Yet again, a relatively new scam has hit Facebook, and I’ve also seen similar activities on LinkedIn and other social media platforms recently.
The new “coined” term given to this type of attack is a “Magnet scam”. Here’s how it works:
How it works?
- A malicious post is put up on facebook, with 20 friends tagged.
- Most of the time, the post is a video that is specifically designed to lure people to click on it.
- The video can change from post to post, but the number of friends tagged is typically always 20.
- Once a victim clicks on the link in the post, they are prompted to update flash player, or some other software so they can view the video.
- The “update” is the actual virus that users are installing, and once installed, it takes over the device, and installs other malware.
- That malware then propagates the scam/virus by posting a link on the victims facebook page, and tagging 20 of their friends.
This type of scam / virus is very effective because it’s typically one of your friends or a very trusted colleague that appear to have posted the video on their facebook or LinkedIn account. And why would your friend or business professional be posting viruses right? So victims perpetuate the virus unknowingly to them by clicking on the posts and installing the “update”. Since social media is such a face paced platform, before you even realize what happened, others have already opened the post you appear to have made, and the cycle continues.
Why would people do this?
I get asked this question very often. Why would people create these viruses, what’s the point? It all boils down to one thing. Money. Viruses like this are BIG BUSINESS. See, they don’t just infect your computer so you can then infect other computers. The reinfection is just the way the virus can propagate itself.
Here’s how money can be made with viruses.
- Create a botnet and sell it to the highest bidder: A bot net is basically a group of infected computers that the hacker has control over. He can sell that control to the highest bidder, and those computers can be used to prepare a cyber attack against another target or company.
- Scan the infected computer for information: Once a computer is infected, the attacker, can put spyware on the system, recording everything you type from passwords to credit card numbers, etc. This information can then be sold to the highest bidder, or used to drain your bank account, perform credit card fraud, or even steal your identity.
- Email Spam: Some attackers have been using infected computers to send out spam email. Hundreds of thousands of spam emails are sent using this method. If even .001 percent of spam messages generate income for the attacker (someone clicks on a spam email’s links and purchases something… .yes it does happen), this can generate millions in revenue for the hacker.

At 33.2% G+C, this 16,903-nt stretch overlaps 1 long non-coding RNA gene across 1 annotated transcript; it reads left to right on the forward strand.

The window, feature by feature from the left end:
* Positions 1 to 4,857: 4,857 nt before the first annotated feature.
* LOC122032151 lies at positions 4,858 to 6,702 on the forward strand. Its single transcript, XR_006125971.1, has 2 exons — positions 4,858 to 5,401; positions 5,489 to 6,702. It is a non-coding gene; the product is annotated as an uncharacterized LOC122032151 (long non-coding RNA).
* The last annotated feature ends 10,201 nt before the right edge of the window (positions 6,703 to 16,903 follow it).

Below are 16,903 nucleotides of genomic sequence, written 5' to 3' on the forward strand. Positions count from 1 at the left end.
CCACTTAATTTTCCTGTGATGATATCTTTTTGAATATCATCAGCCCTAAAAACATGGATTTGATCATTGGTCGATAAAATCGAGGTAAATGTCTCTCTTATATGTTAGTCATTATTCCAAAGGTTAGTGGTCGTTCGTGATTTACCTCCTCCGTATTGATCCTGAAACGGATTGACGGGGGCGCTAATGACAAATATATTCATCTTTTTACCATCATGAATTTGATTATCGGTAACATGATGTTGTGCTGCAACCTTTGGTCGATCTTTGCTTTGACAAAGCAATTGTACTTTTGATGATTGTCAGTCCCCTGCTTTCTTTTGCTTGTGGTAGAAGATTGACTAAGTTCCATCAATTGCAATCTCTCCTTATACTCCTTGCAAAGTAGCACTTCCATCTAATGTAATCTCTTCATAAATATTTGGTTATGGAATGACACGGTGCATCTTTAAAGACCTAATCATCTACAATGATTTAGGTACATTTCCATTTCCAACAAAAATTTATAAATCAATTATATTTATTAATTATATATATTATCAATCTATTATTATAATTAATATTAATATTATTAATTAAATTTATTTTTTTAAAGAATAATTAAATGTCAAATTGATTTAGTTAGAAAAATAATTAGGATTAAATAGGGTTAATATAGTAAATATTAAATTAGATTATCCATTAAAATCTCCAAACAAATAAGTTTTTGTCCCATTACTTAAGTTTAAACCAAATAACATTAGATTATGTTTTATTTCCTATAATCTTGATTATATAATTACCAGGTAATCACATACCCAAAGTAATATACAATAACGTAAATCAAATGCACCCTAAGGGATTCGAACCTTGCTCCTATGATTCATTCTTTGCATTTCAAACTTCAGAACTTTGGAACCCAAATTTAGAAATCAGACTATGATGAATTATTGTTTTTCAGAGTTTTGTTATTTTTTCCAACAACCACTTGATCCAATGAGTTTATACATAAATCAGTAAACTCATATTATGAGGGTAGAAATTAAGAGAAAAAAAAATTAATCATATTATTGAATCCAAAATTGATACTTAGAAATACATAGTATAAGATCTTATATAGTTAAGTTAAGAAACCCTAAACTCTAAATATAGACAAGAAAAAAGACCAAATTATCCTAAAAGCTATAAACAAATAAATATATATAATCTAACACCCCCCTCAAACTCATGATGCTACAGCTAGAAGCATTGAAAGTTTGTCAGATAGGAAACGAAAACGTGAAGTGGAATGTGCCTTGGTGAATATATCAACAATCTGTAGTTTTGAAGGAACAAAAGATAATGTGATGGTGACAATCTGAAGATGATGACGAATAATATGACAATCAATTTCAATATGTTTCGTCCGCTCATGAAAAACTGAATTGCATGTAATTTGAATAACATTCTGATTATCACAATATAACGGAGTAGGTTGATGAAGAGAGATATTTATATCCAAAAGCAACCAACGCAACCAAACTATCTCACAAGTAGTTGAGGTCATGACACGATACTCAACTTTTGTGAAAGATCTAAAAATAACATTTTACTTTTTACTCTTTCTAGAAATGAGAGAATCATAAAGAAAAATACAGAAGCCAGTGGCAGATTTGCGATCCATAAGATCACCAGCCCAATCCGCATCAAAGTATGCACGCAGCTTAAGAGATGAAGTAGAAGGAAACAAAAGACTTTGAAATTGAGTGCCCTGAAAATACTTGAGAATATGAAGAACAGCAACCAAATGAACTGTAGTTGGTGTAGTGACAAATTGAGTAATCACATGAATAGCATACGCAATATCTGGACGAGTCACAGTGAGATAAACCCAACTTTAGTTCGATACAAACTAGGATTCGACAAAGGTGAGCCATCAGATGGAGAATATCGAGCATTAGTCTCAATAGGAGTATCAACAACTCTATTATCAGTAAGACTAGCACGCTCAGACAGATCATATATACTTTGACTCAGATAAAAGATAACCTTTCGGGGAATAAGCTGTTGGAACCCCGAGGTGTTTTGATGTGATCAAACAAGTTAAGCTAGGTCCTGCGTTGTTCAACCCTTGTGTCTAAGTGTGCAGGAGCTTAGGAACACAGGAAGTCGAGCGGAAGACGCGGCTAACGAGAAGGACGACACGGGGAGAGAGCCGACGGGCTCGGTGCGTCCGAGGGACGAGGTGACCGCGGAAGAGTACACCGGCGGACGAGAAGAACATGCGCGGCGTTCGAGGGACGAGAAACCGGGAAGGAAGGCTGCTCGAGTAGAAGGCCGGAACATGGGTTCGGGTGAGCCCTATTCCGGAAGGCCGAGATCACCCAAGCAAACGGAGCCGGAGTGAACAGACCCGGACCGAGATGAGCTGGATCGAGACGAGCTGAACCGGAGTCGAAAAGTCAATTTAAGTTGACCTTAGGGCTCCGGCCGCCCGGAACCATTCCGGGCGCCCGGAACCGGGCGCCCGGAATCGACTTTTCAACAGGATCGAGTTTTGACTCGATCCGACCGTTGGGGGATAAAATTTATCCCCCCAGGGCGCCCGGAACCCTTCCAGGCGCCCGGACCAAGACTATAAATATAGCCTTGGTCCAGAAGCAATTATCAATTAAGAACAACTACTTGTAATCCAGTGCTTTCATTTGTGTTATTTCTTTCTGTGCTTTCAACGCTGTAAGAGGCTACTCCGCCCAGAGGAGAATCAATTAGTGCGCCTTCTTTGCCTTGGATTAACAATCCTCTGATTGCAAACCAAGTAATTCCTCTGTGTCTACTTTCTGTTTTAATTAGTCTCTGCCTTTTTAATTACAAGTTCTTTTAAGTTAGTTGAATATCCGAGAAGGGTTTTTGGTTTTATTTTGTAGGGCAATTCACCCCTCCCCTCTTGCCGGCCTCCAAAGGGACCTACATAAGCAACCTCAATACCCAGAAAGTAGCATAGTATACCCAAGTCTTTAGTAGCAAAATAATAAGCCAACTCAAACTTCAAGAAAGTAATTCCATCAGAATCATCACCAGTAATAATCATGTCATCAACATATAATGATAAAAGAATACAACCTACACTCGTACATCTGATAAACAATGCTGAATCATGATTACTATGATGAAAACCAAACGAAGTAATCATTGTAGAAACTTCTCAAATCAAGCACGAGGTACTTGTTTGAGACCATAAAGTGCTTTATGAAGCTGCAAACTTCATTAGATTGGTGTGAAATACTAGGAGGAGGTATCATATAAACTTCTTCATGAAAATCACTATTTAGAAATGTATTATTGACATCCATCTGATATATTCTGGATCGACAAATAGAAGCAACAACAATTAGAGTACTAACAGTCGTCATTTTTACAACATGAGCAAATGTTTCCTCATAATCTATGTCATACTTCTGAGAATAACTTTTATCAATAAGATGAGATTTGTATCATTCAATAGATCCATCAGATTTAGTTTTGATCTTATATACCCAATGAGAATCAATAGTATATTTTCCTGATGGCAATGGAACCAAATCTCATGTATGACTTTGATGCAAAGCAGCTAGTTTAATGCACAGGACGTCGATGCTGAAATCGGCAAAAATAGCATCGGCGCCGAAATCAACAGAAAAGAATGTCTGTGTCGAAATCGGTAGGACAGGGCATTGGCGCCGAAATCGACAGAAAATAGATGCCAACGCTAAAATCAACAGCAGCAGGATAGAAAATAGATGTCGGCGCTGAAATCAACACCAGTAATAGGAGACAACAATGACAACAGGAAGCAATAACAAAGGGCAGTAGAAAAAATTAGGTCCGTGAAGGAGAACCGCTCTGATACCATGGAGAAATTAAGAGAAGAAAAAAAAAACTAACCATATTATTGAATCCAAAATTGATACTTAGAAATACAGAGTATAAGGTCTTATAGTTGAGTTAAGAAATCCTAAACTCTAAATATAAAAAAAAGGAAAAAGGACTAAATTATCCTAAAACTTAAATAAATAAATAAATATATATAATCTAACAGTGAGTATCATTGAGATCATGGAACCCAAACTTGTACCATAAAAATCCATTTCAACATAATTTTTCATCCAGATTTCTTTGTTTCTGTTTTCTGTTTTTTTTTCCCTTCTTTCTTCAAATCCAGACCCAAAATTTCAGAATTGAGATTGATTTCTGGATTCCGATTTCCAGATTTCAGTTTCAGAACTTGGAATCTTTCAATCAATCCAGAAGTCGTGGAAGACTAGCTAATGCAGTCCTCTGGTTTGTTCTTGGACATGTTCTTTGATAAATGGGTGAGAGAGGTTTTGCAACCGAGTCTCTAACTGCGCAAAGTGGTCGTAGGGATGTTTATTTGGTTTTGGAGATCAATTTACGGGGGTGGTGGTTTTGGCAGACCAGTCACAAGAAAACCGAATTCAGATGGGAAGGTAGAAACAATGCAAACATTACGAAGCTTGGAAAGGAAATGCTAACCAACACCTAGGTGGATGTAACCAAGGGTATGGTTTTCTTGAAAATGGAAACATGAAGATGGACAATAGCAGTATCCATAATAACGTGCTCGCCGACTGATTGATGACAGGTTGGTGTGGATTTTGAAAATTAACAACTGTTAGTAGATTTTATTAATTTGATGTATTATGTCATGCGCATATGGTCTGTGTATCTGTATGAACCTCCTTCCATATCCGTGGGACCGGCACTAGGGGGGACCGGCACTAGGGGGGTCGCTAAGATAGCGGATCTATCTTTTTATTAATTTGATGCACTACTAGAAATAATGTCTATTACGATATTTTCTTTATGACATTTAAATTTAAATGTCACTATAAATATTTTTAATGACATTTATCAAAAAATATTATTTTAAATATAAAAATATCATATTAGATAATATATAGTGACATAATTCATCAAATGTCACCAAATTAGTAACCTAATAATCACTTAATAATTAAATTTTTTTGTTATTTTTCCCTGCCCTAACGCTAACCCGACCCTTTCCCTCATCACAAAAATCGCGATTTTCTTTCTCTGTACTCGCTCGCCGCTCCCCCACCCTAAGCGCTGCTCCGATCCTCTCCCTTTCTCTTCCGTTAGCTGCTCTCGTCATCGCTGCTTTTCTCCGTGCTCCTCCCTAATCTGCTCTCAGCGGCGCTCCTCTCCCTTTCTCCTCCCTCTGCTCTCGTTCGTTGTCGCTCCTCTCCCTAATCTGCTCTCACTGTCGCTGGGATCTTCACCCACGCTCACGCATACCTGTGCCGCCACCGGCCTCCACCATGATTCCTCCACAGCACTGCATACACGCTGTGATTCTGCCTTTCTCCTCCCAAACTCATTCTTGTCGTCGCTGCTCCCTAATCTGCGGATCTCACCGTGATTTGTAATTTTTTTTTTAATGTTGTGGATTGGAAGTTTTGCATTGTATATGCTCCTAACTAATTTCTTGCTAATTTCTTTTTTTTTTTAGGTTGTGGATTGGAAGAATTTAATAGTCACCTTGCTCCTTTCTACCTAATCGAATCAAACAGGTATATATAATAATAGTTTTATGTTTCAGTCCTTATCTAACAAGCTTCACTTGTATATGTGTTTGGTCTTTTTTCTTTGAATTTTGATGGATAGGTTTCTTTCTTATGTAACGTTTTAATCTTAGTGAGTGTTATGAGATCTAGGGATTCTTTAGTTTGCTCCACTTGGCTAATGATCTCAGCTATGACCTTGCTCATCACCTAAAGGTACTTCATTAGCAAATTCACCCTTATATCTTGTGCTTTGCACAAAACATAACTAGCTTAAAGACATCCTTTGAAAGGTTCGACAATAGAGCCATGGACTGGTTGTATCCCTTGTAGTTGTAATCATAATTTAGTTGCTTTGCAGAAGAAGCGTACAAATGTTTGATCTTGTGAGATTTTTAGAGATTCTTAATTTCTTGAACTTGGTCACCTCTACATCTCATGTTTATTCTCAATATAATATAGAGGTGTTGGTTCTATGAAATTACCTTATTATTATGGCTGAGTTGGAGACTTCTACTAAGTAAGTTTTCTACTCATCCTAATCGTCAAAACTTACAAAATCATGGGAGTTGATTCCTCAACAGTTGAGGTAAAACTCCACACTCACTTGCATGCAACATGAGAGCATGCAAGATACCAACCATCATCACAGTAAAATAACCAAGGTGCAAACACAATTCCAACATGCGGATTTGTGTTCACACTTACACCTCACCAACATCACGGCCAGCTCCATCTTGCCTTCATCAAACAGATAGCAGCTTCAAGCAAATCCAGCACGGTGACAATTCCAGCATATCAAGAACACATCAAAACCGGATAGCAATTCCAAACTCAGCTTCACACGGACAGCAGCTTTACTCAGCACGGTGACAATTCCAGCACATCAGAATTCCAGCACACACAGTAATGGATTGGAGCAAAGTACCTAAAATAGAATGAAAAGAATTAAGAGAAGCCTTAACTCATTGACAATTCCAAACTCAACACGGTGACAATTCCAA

So what can you do about it?
There’s been a lot of talk about what to do to protect yourself online. And the information can get quite overwhelming, but there are a few key things that will go a long way to protect you and your company. There are obvious ones such as Antivirus, and Antimalware, and those are effective to a degree, however having just an Antivirus isn’t enough anymore to properly protect you.
- Antivirus: Yes, have one, keep it up to date, enough said!
- Windows updates: Keeping your computer’s software up to date is EXTREMELY important. Most viruses take advantage of security flaws in computer systems, that have long been fixed through updates. However if those updates are not being installed regularly, your putting yourself at risk. An Antivirus is useless if you don’t have all your updates installed.
- 3rd Party Software Updates: Some time ago, a computers biggest weakness was Windows, however Microsoft has come a long way in releasing updates, and pushing those updates out to their OS. Today, I would say that the biggest security flaws are no longer windows, but the tools you use every day such as Adobe, Java, Flash, etc. These tools are also vulnerable to flaws, and the software developers, release updates for those too. Unfortunately these updates tend to be forgotten or missed.
- Web Filter: Having a web filter in place will prevent your computer from ever loading most websites that are known to be malicious. In fact, a good web filter will even prevent the type of attack described above.
- Restrict Access: If you login to your computer as an administrator, then viruses have free reign on your computer, as the virus will have the same level of access as you do. Try and restrict yourself to using a standard user account, and if you need to do anything administratively, you can always “switch profiles” to perform the install or update, and then switch back to your non-administrative account.
These are but a few of the things you can do to protect yourself online. Remember, always be diligent, and make sure before you enter any confidential into your computer that you are sure you computer is not infected with a virus, and that the website you think you are on, really is the website you are on (check the address bar, don’t assume because the site looks the same, that you are in the right place)
Want to stay cyber safe, but feel like it’s too overwhelming?
Give us a call at 905-346-4966. Not only can we provide you with a free no obligation Security Assessment for your business, so you can be 100% sure you are currently protected, but we also offer a very affordable security bundle called Business Security Pus that puts into place many security systems for your business that you should have to protect yourself online.
Stay Cyber Safe,
B4 Networks Inc.